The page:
My oldest son has become very interested in playing sports, and we’ve been supportive as parents as he’s discovered the joy and fun of exercise and teamwork in his various pursuits. This month we went to the freshman football orientation. The program at the high school is well established and for all purposes a good program, but there was a few comments during the meeting that got my ears perked up. My favorite one…
The school doesn’t fund football.
What the speaker meant was that there were a lot of equipment and other fees that the school doesn’t pay for which require fund raising etc. to cover the cost. Not a problem. I don’t mind that, but saying that the school doesn’t fund football is hiding the hidden costs.
The school absolutely does fund football! Here’s a quick rundown (and please correct me where I’m wrong):
- The practice fields and stadium were paid for with tax payer dollars (a field which is used for 5 games a year… (9.6% of all Saturdays or 1.3% of the days of any given year)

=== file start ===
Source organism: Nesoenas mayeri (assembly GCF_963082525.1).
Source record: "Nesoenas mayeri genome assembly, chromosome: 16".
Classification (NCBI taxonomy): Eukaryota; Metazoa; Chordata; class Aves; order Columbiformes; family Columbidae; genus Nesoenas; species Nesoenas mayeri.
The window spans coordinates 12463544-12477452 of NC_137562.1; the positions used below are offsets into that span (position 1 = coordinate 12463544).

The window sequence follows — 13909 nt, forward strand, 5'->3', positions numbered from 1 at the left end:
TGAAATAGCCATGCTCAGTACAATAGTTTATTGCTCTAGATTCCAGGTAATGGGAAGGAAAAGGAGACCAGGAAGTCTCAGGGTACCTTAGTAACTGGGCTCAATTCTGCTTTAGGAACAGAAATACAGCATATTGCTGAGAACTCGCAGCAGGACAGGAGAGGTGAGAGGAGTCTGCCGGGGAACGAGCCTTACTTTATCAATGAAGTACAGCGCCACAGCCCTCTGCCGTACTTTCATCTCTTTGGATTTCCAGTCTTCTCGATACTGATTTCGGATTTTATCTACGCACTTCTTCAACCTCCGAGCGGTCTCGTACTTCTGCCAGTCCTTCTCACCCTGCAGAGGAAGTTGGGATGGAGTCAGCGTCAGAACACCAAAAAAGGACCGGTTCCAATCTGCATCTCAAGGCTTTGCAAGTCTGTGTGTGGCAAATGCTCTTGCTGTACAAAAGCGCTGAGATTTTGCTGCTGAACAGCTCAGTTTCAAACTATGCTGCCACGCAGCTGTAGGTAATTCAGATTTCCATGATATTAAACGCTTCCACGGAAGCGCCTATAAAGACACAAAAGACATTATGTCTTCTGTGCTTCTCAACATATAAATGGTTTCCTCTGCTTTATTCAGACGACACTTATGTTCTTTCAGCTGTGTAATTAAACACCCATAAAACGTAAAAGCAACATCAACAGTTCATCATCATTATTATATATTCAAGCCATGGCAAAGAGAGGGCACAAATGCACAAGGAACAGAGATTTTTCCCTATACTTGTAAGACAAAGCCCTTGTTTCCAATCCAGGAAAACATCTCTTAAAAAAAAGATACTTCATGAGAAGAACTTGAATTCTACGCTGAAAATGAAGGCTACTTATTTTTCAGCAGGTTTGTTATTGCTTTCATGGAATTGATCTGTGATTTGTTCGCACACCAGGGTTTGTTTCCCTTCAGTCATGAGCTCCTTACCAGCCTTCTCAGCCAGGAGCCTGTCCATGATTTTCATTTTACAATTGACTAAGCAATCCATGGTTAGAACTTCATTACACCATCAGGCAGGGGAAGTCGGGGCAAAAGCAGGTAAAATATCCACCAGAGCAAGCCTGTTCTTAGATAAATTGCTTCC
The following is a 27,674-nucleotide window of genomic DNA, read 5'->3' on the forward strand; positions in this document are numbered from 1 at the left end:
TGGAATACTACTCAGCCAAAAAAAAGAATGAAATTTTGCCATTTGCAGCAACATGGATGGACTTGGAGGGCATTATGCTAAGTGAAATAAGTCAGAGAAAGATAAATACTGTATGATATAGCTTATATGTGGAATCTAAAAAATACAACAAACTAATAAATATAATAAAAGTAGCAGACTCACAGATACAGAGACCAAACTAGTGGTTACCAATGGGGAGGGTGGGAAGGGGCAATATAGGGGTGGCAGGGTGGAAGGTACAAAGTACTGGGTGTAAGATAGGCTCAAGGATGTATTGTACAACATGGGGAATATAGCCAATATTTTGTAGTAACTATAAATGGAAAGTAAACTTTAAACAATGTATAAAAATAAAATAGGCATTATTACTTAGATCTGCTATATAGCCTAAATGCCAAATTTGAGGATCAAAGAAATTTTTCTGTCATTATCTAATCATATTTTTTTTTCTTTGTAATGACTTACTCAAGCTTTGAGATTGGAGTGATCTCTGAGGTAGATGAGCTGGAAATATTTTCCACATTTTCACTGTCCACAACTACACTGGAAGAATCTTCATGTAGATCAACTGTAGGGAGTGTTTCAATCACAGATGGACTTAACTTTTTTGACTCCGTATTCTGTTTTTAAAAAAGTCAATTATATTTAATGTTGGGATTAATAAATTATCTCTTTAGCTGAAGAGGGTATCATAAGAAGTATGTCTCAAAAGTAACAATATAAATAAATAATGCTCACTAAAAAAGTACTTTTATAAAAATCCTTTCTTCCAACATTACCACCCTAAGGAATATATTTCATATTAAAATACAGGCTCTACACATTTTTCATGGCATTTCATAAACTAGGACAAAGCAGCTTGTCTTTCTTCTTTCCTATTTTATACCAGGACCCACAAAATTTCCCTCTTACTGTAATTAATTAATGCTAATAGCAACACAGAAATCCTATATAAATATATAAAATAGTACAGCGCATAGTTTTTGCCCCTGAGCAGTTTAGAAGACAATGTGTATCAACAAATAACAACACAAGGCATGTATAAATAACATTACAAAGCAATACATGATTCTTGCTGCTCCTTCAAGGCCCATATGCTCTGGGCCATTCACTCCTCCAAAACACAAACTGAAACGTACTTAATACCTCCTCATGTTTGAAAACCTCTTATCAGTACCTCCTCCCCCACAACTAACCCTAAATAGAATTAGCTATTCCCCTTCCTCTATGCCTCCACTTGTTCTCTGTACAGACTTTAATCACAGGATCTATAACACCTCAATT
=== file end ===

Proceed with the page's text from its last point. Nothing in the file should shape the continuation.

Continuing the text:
- The school gets the bill for the electricity for the lights for a night game
- They literally stop classes to have pep rallies with the entire school faculty attending–and the football team doesn’t pay for that portion of their salary
- Tax revenue pays for the space to store the football team’s equipment
- Tax revenue pays for the athletic director’s salary
- Tax revenue pays for field maintenance
For some people football might be seen as an important part of a high school experience. That’s a topic for another post. Let’s say it is, but lets acknowledge that tax dollars aren’t free. They have to be generated. They’re taken from some people who may not have as much means as they would like. Tax dollars are precious and if they’re going to be spent, they should be spent for their advertised and intended purpose–education.
I’m not against these activities existing, I just think it’s a bit bloated in a town that has so many high schools to expect each school to have and maintain their own stadium. Certainly, with that utilization rate a central stadium should be considered the first option. When you think about it, the whole thing is really a scheduling issue.
So, yeah. If someone tells me the school doesn’t fund football… I have a different framework for that comment.